You’ve come into some extra money. Maybe a relative left you an inheritance, or your employer gave you a holiday bonus. Or maybe you’ve set up your budget to get you some extra savings each month. You want to use this extra cash to improve your financial situation. But what’s the best way to do so? Is it smarter to finish paying down your mortgage so that you can truly own your home? Or should you invest the money for the future? Let’s explore the pros and cons of each approach.
Benefits of investing
Investing your money is a great way to increase the value of your capital over time. Historically, the stock market has generated strong returns — just as long as you diversify your portfolio. For instance, the S&P 500 — a stock market index that includes the 500 largest companies in the U.S. stock market — averaged an annual return of 12% over the last 30 years. So if you invest and hold the assets you could make much more interest than what you’re paying on your mortgage.
Investments can also produce income, either in the form of dividends paid by stocks or interest payments you receive for holding a bond. Placing your money in an income-producing investment can be a good way to build an alternative income stream.
Investments are also relatively liquid. You can sell your investment and spend the money whenever you need to. Money locked up in your home equity can be more difficult to access.
What are the risks?
But investing isn’t a sure thing. The biggest downside of most investments is their volatility. The value of an investment can move up and down unpredictably, so they’re not good to rely on in the short-term. And if you invest too much money in any one place, you risk losing it all.
Benefits of paying down your mortgage
Paying down your mortgage brings its own benefits.
One advantage of paying down your mortgage is that you effectively lock in a return on your investment equal to the interest rate you pay on the loan. For every extra dollar that you put towards the mortgage, you pay less interest over the life of the loan. If your mortgage has a high interest rate, that can save you a lot of money.
Paying down your mortgage also accelerates your progress toward paying the loan off entirely. Owning a home and not having to pay a mortgage bill or rent can help improve your overall cash flow. And saving (and investing!) in the future will be much easier when you no longer have to worry about making a large mortgage payment every month.
What are the risks?
The biggest downside of paying down your mortgage is liquidity. Once you put your money towards your mortgage, you can’t withdraw it without selling or opening a home equity loan or line of credit. So if you don’t yet have an emergency fund that can comfortably cover any unanticipated expenses, spending your savings on your mortgage may be unwise.
Which is right for you?
You need to consider many factors when deciding between investing and paying down your mortgage, including:
- Mortgage interest rate.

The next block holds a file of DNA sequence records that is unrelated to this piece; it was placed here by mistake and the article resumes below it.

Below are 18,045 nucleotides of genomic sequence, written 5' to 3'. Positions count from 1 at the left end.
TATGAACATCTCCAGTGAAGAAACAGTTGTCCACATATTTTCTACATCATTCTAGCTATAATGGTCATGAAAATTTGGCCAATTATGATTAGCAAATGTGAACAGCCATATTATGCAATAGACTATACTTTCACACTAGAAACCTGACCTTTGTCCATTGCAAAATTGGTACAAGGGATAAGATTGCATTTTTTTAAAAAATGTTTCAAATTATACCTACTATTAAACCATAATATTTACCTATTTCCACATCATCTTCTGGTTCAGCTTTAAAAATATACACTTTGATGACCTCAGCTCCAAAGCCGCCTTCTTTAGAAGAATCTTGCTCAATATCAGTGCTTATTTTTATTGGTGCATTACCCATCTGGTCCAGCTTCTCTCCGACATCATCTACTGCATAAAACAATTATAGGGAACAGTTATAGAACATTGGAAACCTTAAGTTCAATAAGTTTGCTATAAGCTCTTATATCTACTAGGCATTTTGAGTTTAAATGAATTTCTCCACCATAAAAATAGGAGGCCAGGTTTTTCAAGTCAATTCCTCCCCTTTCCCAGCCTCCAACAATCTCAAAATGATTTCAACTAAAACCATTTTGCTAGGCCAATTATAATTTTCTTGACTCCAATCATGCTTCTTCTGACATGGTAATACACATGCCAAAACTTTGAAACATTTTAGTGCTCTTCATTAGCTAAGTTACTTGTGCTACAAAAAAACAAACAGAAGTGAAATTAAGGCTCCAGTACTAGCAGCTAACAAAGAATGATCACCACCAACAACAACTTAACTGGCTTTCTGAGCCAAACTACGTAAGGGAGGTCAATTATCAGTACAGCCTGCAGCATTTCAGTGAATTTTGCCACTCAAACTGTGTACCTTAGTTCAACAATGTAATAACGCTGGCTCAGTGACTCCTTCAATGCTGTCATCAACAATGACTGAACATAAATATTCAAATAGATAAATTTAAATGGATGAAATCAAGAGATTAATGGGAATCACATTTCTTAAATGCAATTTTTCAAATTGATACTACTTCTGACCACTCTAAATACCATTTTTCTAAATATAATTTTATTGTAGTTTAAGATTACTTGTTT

- Expected return on investment.
- Home value vs. outstanding loan balance.
- Your risk tolerance.
- How long you plan to live in the home.
Benefits of investing instead of paying off your mortgage
If you’re willing to accept the risk and volatility that comes with investment, investing tends to offer higher returns than paying down your mortgage early. In the long run, the stock market offers returns of nearly 10% each year. Mortgage rates are usually far below that rate, so you’ll come out ahead by investing.
Investing is also good if you plan to live in your house for a long time, or forever. If you don’t plan to sell your home anytime soon, paying your house off early doesn’t give you much benefit, other than getting rid of a monthly bill.
Reasons you should pay your mortgage off firsts
If you’re burdened with an unusually high interest rate on your mortgage, or struggling to make your monthly payments, pay down your mortgage first. To illustrate, a typical mortgage in 1981 had rates ranging from 15% to 19%. If your mortgage rates are anywhere close to that, you should pay it off as soon as possible.
This is also a good option if you don’t like taking on risky investments, and would rather secure a guaranteed return by reducing loan interest costs.
Paying down your mortgage early is also the right choice you’re planning to sell your home in the near future. The last thing that you want is for falling home values to leave you underwater on your loan right before you plan to sell. Making extra payments can reduce that risk.
If you’re currently paying private mortgage insurance, making additional payments can get you closer to getting rid of those PMI costs, saving you money each month.
Older people nearing retirement might also consider paying down their mortgage. Your income in retirement will likely be lower than it was when you were employed. As such, reducing or eliminating your monthly mortgage bill can be a huge help in making ends meet.
Consider the following factors when deciding where to allocate your surplus savings.
- Better long-term returns
- Liquidity is important if you need to pay for home repairs
- Keeping your mortgage can bring tax deductions
Paying down your mortgage
- Safe, guaranteed returns
- Paying off your mortgage improves cash flow
- If you’re planning to sell, it reduces the risk of getting underwater on the loan
Ready to get started? If you’ve decided to invest your surplus savings, click here to compare investment advisors who can help maximize your return on investment.
Struggling under the weight of monthly mortgage payments, and looking to spend your savings on advance loan payments? Consider refinancing your mortgage.